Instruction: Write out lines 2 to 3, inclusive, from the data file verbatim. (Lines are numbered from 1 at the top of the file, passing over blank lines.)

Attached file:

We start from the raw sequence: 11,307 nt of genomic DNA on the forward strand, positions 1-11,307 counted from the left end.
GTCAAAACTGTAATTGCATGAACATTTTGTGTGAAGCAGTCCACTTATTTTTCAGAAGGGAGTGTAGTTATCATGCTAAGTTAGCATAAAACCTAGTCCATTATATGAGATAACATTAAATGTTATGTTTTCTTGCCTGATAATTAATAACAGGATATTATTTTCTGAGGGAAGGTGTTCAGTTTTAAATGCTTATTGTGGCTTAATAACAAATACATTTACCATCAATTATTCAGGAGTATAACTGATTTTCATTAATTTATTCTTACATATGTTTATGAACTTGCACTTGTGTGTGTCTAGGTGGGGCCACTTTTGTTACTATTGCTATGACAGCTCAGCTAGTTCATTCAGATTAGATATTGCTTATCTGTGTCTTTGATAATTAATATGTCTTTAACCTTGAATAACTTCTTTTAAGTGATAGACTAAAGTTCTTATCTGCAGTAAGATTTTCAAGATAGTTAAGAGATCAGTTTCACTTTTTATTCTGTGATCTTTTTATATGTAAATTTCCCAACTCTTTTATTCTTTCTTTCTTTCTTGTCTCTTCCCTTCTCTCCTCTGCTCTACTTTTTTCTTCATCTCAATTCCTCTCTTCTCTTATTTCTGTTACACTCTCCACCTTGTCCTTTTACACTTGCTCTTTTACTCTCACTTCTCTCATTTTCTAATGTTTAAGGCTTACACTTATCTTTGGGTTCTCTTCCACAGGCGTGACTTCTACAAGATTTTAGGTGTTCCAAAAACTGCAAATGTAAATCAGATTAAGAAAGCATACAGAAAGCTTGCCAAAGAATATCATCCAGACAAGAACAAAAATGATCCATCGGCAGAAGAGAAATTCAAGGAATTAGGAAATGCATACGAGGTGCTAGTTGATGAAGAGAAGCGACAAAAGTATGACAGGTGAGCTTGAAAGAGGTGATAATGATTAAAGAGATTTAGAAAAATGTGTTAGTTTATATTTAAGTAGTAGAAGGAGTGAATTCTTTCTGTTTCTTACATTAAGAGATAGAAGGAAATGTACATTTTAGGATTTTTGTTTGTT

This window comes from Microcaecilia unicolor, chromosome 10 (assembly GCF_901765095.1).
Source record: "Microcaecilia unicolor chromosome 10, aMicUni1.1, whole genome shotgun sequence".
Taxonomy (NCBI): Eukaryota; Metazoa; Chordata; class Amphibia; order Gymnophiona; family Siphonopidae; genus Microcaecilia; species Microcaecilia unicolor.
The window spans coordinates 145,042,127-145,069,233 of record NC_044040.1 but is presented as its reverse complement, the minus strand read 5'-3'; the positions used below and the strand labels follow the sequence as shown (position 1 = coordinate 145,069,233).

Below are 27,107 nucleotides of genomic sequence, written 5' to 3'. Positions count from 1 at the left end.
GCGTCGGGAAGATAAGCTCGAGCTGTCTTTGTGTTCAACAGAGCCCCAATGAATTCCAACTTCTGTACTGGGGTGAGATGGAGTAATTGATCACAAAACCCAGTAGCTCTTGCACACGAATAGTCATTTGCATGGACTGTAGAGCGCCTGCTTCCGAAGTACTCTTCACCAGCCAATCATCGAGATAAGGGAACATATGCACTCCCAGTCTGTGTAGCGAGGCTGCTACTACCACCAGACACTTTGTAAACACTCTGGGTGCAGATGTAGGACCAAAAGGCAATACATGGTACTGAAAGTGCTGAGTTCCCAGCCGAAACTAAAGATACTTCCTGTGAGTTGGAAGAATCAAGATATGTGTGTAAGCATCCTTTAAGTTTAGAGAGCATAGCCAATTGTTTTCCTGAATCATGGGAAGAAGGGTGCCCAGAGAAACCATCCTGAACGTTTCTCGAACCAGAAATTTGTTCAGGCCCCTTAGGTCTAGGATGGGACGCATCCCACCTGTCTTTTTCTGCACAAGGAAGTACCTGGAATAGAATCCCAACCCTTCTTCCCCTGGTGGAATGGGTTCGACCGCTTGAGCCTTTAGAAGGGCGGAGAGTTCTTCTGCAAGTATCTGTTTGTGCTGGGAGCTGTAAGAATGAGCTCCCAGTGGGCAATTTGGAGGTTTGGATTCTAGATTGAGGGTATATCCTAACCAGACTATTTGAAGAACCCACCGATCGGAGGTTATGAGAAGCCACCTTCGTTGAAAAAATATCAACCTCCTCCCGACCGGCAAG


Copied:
GTCAAAACTGTAATTGCATGAACATTTTGTGTGAAGCAGTCCACTTATTTTTCAGAAGGGAGTGTAGTTATCATGCTAAGTTAGCATAAAACCTAGTCCATTATATGAGATAACATTAAATGTTATGTTTTCTTGCCTGATAATTAATAACAGGATATTATTTTCTGAGGGAAGGTGTTCAGTTTTAAATGCTTATTGTGGCTTAATAACAAATACATTTACCATCAATTATTCAGGAGTATAACTGATTTTCATTAATTTATTCTTACATATGTTTATGAACTTGCACTTGTGTGTGTCTAGGTGGGGCCACTTTTGTTACTATTGCTATGACAGCTCAGCTAGTTCATTCAGATTAGATATTGCTTATCTGTGTCTTTGATAATTAATATGTCTTTAACCTTGAATAACTTCTTTTAAGTGATAGACTAAAGTTCTTATCTGCAGTAAGATTTTCAAGATAGTTAAGAGATCAGTTTCACTTTTTATTCTGTGATCTTTTTATATGTAAATTTCCCAACTCTTTTATTCTTTCTTTCTTTCTTGTCTCTTCCCTTCTCTCCTCTGCTCTACTTTTTTCTTCATCTCAATTCCTCTCTTCTCTTATTTCTGTTACACTCTCCACCTTGTCCTTTTACACTTGCTCTTTTACTCTCACTTCTCTCATTTTCTAATGTTTAAGGCTTACACTTATCTTTGGGTTCTCTTCCACAGGCGTGACTTCTACAAGATTTTAGGTGTTCCAAAAACTGCAAATGTAAATCAGATTAAGAAAGCATACAGAAAGCTTGCCAAAGAATATCATCCAGACAAGAACAAAAATGATCCATCGGCAGAAGAGAAATTCAAGGAATTAGGAAATGCATACGAGGTGCTAGTTGATGAAGAGAAGCGACAAAAGTATGACAGGTGAGCTTGAAAGAGGTGATAATGATTAAAGAGATTTAGAAAAATGTGTTAGTTTATATTTAAGTAGTAGAAGGAGTGAATTCTTTCTGTTTCTTACATTAAGAGATAGAAGGAAATGTACATTTTAGGATTTTTGTTTGTT

This window comes from Microcaecilia unicolor, chromosome 10 (assembly GCF_901765095.1).